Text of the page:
Berle worked tirelessly at becoming a master of timing. Some called him a scholar of comedy. He was known as a brash young comic, with a very physical style of humor that included dressing in drag-a trademark "shtick" that stayed with him throughout his career.
In a 1994 documentary produced by the Arts & Entertainment network, Berle talked about patterning himself after one of the great comics of his day, Ted Healy. "He was flattered that I imitated him, and took me aside and said, 'There's no such thing as an old joke. If you haven't heard it before, it's new."' Thus, Berle felt justified in using other comedians' material, believing that all jokes are public domain.
The mother-son duo was a hit on the vaudeville circuit, with Berle on stage and mom in the audience prompting laughter when she felt a lull. Success followed him wherever he plied his craft: on Broadway as a popular master of ceremonies introducing variety acts, in night clubs around the country with stand up routines, in starring roles with the Ziegfeld Follies, and in Hollywood motion pictures in the 1930s and 1940s. Radio was the least successful of all his ventures. Although he performed on radio, he never enjoyed the same success there. His style was too visual-the raised eyebrow, turned head, a wink, a tap of the ever-present cigar ("cigaahhhhh" as Berle would say)-to be conveyed entirely through voice and innuendo.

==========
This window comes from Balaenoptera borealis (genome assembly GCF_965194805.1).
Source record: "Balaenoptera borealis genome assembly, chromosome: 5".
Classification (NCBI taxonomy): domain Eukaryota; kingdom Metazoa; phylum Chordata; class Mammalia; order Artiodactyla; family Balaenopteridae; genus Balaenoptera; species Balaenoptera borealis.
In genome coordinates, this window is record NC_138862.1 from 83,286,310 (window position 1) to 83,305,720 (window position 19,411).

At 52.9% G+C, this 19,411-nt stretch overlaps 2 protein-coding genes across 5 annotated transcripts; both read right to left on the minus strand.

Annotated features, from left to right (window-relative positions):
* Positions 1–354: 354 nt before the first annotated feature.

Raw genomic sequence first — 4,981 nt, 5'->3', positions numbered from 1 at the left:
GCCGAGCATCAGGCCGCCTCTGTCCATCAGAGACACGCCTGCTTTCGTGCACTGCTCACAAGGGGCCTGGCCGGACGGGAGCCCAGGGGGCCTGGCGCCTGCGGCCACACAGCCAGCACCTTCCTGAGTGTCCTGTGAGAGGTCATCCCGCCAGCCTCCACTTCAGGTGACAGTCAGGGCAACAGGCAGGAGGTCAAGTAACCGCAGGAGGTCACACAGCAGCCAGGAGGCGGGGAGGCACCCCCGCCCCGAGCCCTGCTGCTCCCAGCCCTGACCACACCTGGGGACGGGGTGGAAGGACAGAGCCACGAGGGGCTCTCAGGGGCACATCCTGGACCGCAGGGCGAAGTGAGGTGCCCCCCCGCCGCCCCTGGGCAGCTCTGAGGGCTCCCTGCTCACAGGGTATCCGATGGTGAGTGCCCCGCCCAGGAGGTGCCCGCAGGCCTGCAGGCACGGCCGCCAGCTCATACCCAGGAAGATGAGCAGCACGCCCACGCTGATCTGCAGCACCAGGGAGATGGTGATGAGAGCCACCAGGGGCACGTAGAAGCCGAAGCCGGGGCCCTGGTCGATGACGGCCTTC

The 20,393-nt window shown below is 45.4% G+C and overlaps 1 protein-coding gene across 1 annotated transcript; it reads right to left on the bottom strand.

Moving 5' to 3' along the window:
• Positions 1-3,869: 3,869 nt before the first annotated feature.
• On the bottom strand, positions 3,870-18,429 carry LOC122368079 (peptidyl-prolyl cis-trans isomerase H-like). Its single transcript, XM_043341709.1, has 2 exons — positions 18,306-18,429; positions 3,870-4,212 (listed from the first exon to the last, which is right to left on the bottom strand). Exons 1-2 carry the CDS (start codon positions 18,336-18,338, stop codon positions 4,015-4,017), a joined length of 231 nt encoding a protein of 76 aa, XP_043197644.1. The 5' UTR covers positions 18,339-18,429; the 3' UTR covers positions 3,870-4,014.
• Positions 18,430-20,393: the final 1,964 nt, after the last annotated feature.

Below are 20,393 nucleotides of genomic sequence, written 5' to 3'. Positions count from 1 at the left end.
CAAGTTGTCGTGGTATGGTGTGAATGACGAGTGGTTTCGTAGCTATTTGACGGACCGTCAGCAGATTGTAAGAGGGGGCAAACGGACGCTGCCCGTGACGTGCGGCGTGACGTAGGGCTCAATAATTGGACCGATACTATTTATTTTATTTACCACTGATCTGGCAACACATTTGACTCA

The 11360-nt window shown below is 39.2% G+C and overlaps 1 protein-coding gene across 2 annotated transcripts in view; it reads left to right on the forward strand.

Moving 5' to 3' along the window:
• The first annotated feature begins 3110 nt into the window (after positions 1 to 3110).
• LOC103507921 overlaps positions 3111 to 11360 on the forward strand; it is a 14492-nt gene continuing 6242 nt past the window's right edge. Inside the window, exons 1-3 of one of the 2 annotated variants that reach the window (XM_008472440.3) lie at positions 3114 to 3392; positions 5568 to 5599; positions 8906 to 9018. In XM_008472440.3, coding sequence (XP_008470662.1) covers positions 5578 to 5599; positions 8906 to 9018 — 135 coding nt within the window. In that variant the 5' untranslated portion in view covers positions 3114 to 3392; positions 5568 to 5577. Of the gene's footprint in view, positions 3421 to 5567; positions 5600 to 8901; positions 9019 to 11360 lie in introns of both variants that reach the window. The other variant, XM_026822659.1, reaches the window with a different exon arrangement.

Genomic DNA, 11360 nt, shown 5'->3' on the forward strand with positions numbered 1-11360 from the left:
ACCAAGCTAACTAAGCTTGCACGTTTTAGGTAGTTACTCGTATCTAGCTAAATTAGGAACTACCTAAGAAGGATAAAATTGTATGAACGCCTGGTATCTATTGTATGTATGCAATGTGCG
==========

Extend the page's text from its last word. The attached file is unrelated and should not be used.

Berle's career came first, and his personal life suffered as a result. His first marriage to a show girl, Joyce Matthews was stormy. They married in 1941, divorced, remarried, and divorced again in 1947. Berle was obsessed with getting bigger audiences, and compared himself to other comedians who were attracting big audiences on radio. Apparently, money was not enough, as it was widely known that Berle was one of the most highly paid comedians in the business. He was always ready to try something new, and in 1948 went to Chicago to do one of the first experimental television programs.